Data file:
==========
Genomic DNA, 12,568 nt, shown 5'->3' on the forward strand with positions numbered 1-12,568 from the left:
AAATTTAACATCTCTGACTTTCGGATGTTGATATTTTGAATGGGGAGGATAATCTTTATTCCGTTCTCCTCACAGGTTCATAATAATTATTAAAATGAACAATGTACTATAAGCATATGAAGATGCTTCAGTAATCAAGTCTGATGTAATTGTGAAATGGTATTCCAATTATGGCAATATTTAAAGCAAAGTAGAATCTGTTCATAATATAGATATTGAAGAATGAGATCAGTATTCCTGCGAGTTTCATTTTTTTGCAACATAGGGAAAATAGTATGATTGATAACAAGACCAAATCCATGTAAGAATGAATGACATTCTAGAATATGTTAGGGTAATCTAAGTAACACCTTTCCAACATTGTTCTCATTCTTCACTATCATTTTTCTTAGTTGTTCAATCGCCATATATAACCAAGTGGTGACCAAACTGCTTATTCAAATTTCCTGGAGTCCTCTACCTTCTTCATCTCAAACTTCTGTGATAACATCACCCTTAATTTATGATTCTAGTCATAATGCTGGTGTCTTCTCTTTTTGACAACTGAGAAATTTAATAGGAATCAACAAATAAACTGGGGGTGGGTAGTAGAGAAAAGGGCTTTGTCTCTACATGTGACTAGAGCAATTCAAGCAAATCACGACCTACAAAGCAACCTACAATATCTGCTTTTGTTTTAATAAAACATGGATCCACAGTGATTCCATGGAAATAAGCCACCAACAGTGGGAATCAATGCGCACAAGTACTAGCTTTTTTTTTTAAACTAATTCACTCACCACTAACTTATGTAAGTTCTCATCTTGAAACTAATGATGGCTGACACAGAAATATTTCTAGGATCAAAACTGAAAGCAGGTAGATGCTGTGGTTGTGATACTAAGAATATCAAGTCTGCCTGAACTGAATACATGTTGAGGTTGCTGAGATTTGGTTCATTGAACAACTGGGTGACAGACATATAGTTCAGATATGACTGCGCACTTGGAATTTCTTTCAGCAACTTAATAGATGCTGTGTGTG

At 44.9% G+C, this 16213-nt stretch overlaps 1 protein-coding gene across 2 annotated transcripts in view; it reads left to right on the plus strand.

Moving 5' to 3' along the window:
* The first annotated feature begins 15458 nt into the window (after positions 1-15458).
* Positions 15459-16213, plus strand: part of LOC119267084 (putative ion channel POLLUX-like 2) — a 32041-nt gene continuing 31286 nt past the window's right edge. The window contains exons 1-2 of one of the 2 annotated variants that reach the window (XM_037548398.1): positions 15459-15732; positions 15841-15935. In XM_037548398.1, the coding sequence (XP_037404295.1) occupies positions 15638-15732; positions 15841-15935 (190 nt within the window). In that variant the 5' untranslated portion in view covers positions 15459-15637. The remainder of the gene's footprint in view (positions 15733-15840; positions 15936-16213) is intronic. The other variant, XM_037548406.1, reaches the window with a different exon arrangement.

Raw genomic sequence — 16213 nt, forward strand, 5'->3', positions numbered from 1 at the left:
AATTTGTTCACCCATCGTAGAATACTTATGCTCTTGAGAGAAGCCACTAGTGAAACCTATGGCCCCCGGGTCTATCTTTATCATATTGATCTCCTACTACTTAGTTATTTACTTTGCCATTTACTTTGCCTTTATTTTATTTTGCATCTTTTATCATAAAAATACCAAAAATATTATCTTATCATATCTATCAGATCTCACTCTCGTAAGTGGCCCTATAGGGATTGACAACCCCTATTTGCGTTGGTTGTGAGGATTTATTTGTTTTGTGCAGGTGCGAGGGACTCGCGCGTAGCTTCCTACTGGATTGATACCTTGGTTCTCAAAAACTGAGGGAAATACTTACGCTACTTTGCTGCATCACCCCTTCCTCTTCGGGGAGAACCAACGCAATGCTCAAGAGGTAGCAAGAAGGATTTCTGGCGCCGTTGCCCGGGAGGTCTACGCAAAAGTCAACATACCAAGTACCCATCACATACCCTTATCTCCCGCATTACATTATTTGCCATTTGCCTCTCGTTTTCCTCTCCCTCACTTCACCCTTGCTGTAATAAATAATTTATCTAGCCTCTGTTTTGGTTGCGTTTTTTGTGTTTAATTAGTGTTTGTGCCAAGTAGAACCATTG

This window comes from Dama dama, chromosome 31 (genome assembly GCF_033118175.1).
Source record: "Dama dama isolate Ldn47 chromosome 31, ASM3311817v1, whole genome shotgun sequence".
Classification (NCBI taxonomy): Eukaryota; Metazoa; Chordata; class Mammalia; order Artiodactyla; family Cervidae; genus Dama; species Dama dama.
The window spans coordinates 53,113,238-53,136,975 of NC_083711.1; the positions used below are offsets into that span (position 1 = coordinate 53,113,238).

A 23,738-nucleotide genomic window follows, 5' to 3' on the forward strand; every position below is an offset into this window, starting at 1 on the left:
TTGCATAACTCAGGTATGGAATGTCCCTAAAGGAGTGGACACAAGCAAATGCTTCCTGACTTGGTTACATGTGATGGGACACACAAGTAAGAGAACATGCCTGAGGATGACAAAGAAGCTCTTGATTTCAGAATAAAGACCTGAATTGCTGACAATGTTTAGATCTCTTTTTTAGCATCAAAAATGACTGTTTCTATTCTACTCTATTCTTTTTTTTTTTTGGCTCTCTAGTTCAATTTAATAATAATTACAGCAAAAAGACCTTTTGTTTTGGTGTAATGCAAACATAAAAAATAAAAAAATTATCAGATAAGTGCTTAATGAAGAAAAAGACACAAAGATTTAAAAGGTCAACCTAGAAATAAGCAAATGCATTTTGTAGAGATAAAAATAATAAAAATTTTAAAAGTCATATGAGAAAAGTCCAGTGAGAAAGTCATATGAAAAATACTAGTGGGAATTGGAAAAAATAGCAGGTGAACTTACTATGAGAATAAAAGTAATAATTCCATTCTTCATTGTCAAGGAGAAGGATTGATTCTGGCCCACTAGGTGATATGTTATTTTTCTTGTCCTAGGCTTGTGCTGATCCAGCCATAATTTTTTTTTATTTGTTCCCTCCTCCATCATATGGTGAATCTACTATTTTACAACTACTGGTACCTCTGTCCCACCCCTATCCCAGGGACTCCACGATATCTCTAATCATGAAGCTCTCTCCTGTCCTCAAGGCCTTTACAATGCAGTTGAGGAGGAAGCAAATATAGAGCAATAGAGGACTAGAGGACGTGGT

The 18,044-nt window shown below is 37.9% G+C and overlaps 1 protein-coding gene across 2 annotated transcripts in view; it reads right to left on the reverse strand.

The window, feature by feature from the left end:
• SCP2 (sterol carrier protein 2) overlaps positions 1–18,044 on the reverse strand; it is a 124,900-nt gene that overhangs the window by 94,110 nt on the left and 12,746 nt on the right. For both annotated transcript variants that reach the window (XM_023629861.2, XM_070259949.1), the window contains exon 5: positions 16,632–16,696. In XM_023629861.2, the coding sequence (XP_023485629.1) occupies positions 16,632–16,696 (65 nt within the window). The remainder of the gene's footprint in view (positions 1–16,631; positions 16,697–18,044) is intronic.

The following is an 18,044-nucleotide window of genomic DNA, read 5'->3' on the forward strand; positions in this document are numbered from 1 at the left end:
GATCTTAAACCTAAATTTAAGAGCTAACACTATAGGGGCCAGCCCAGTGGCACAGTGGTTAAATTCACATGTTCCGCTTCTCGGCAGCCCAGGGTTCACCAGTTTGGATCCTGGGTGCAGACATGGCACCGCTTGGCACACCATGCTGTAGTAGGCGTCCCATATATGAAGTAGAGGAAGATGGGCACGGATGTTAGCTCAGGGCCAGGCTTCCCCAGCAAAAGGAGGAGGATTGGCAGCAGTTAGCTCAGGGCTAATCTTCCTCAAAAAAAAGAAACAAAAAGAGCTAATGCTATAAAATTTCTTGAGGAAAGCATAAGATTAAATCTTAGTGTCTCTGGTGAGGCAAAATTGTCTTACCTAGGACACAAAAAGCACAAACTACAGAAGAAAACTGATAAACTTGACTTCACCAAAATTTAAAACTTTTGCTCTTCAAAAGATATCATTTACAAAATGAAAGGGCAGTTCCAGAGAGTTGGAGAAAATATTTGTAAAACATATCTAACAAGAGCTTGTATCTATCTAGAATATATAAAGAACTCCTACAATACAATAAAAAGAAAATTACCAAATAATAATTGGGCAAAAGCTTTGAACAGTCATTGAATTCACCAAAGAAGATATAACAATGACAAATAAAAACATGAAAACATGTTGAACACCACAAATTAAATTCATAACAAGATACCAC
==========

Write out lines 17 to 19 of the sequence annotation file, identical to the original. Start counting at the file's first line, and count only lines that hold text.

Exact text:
• SCP2 (sterol carrier protein 2) overlaps positions 1–18,044 on the reverse strand; it is a 124,900-nt gene that overhangs the window by 94,110 nt on the left and 12,746 nt on the right. For both annotated transcript variants that reach the window (XM_023629861.2, XM_070259949.1), the window contains exon 5: positions 16,632–16,696. In XM_023629861.2, the coding sequence (XP_023485629.1) occupies positions 16,632–16,696 (65 nt within the window). The remainder of the gene's footprint in view (positions 1–16,631; positions 16,697–18,044) is intronic.

The following is an 18,044-nucleotide window of genomic DNA, read 5'->3' on the forward strand; positions in this document are numbered from 1 at the left end:
GATCTTAAACCTAAATTTAAGAGCTAACACTATAGGGGCCAGCCCAGTGGCACAGTGGTTAAATTCACATGTTCCGCTTCTCGGCAGCCCAGGGTTCACCAGTTTGGATCCTGGGTGCAGACATGGCACCGCTTGGCACACCATGCTGTAGTAGGCGTCCCATATATGAAGTAGAGGAAGATGGGCACGGATGTTAGCTCAGGGCCAGGCTTCCCCAGCAAAAGGAGGAGGATTGGCAGCAGTTAGCTCAGGGCTAATCTTCCTCAAAAAAAAGAAACAAAAAGAGCTAATGCTATAAAATTTCTTGAGGAAAGCATAAGATTAAATCTTAGTGTCTCTGGTGAGGCAAAATTGTCTTACCTAGGACACAAAAAGCACAAACTACAGAAGAAAACTGATAAACTTGACTTCACCAAAATTTAAAACTTTTGCTCTTCAAAAGATATCATTTACAAAATGAAAGGGCAGTTCCAGAGAGTTGGAGAAAATATTTGTAAAACATATCTAACAAGAGCTTGTATCTATCTAGAATATATAAAGAACTCCTACAATACAATAAAAAGAAAATTACCAAATAATAATTGGGCAAAAGCTTTGAACAGTCATTGAATTCACCAAAGAAGATATAACAATGACAAATAAAAACATGAAAACATGTTGAACACCACAAATTAAATTCATAACAAGATACCAC